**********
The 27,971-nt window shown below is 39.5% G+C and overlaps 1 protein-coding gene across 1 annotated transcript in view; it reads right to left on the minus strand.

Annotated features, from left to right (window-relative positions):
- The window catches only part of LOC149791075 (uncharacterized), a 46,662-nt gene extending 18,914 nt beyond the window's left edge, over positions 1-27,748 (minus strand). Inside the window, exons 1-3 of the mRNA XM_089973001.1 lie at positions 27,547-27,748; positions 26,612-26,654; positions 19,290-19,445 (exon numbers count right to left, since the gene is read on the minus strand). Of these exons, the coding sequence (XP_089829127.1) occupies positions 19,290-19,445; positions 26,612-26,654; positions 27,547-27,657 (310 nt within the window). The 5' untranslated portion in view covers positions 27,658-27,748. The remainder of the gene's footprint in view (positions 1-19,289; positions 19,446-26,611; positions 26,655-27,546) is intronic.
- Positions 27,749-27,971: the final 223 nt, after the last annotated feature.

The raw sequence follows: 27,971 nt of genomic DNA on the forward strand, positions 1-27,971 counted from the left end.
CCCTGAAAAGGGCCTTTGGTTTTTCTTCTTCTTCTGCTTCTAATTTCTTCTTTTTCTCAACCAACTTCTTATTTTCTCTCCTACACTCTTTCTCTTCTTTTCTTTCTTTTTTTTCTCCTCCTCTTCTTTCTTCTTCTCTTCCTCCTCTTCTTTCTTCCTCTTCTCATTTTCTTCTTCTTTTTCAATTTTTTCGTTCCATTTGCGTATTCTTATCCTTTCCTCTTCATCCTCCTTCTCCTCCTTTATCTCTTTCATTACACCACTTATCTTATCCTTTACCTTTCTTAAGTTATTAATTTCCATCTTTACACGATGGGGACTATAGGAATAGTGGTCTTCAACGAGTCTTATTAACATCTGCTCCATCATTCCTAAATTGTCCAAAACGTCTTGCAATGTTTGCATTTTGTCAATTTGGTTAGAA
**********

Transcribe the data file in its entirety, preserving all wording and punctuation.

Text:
The 27,971-nt window shown below is 39.5% G+C and overlaps 1 protein-coding gene across 1 annotated transcript in view; it reads right to left on the minus strand.

Annotated features, from left to right (window-relative positions):
- The window catches only part of LOC149791075 (uncharacterized), a 46,662-nt gene extending 18,914 nt beyond the window's left edge, over positions 1-27,748 (minus strand). Inside the window, exons 1-3 of the mRNA XM_089973001.1 lie at positions 27,547-27,748; positions 26,612-26,654; positions 19,290-19,445 (exon numbers count right to left, since the gene is read on the minus strand). Of these exons, the coding sequence (XP_089829127.1) occupies positions 19,290-19,445; positions 26,612-26,654; positions 27,547-27,657 (310 nt within the window). The 5' untranslated portion in view covers positions 27,658-27,748. The remainder of the gene's footprint in view (positions 1-19,289; positions 19,446-26,611; positions 26,655-27,546) is intronic.
- Positions 27,749-27,971: the final 223 nt, after the last annotated feature.

The raw sequence follows: 27,971 nt of genomic DNA on the forward strand, positions 1-27,971 counted from the left end.
CCCTGAAAAGGGCCTTTGGTTTTTCTTCTTCTTCTGCTTCTAATTTCTTCTTTTTCTCAACCAACTTCTTATTTTCTCTCCTACACTCTTTCTCTTCTTTTCTTTCTTTTTTTTCTCCTCCTCTTCTTTCTTCTTCTCTTCCTCCTCTTCTTTCTTCCTCTTCTCATTTTCTTCTTCTTTTTCAATTTTTTCGTTCCATTTGCGTATTCTTATCCTTTCCTCTTCATCCTCCTTCTCCTCCTTTATCTCTTTCATTACACCACTTATCTTATCCTTTACCTTTCTTAAGTTATTAATTTCCATCTTTACACGATGGGGACTATAGGAATAGTGGTCTTCAACGAGTCTTATTAACATCTGCTCCATCATTCCTAAATTGTCCAAAACGTCTTGCAATGTTTGCATTTTGTCAATTTGGTTAGAA